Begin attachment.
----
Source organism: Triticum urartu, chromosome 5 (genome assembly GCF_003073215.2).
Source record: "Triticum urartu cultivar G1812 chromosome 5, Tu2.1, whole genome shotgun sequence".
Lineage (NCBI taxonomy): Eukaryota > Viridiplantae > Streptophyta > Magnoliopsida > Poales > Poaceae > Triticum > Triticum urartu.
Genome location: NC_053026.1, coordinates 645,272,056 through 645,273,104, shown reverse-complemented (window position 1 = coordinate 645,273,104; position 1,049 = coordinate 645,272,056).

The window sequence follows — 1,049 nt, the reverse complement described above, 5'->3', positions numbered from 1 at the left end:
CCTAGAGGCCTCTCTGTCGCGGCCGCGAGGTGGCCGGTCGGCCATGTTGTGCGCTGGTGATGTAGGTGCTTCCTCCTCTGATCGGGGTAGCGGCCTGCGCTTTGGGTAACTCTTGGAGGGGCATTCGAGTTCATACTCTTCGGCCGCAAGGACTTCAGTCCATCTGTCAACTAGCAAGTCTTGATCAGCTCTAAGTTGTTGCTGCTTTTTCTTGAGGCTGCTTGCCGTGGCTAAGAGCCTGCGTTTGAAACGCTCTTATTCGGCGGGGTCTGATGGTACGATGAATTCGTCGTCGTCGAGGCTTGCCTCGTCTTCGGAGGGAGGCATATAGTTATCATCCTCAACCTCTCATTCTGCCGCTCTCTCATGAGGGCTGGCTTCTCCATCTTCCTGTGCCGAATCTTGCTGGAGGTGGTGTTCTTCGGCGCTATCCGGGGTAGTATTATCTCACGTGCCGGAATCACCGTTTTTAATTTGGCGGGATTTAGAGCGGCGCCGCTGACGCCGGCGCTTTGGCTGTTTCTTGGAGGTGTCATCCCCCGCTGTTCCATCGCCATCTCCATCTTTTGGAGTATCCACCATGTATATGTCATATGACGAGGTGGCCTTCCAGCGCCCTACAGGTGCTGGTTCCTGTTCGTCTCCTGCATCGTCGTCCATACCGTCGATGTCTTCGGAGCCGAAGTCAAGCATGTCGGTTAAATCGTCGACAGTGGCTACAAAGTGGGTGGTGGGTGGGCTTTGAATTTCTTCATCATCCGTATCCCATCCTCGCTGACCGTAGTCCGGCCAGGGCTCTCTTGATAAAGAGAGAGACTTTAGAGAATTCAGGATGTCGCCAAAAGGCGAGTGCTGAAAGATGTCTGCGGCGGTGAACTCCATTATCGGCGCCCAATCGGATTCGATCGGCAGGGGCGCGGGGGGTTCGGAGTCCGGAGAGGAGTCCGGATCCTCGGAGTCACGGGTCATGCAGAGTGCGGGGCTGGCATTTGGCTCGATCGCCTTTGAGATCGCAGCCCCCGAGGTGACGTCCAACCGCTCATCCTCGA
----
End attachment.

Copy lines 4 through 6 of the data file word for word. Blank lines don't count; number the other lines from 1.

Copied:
Genome location: NC_053026.1, coordinates 645,272,056 through 645,273,104, shown reverse-complemented (window position 1 = coordinate 645,273,104; position 1,049 = coordinate 645,272,056).

The window sequence follows — 1,049 nt, the reverse complement described above, 5'->3', positions numbered from 1 at the left end:
CCTAGAGGCCTCTCTGTCGCGGCCGCGAGGTGGCCGGTCGGCCATGTTGTGCGCTGGTGATGTAGGTGCTTCCTCCTCTGATCGGGGTAGCGGCCTGCGCTTTGGGTAACTCTTGGAGGGGCATTCGAGTTCATACTCTTCGGCCGCAAGGACTTCAGTCCATCTGTCAACTAGCAAGTCTTGATCAGCTCTAAGTTGTTGCTGCTTTTTCTTGAGGCTGCTTGCCGTGGCTAAGAGCCTGCGTTTGAAACGCTCTTATTCGGCGGGGTCTGATGGTACGATGAATTCGTCGTCGTCGAGGCTTGCCTCGTCTTCGGAGGGAGGCATATAGTTATCATCCTCAACCTCTCATTCTGCCGCTCTCTCATGAGGGCTGGCTTCTCCATCTTCCTGTGCCGAATCTTGCTGGAGGTGGTGTTCTTCGGCGCTATCCGGGGTAGTATTATCTCACGTGCCGGAATCACCGTTTTTAATTTGGCGGGATTTAGAGCGGCGCCGCTGACGCCGGCGCTTTGGCTGTTTCTTGGAGGTGTCATCCCCCGCTGTTCCATCGCCATCTCCATCTTTTGGAGTATCCACCATGTATATGTCATATGACGAGGTGGCCTTCCAGCGCCCTACAGGTGCTGGTTCCTGTTCGTCTCCTGCATCGTCGTCCATACCGTCGATGTCTTCGGAGCCGAAGTCAAGCATGTCGGTTAAATCGTCGACAGTGGCTACAAAGTGGGTGGTGGGTGGGCTTTGAATTTCTTCATCATCCGTATCCCATCCTCGCTGACCGTAGTCCGGCCAGGGCTCTCTTGATAAAGAGAGAGACTTTAGAGAATTCAGGATGTCGCCAAAAGGCGAGTGCTGAAAGATGTCTGCGGCGGTGAACTCCATTATCGGCGCCCAATCGGATTCGATCGGCAGGGGCGCGGGGGGTTCGGAGTCCGGAGAGGAGTCCGGATCCTCGGAGTCACGGGTCATGCAGAGTGCGGGGCTGGCATTTGGCTCGATCGCCTTTGAGATCGCAGCCCCCGAGGTGACGTCCAACCGCTCATCCTCGA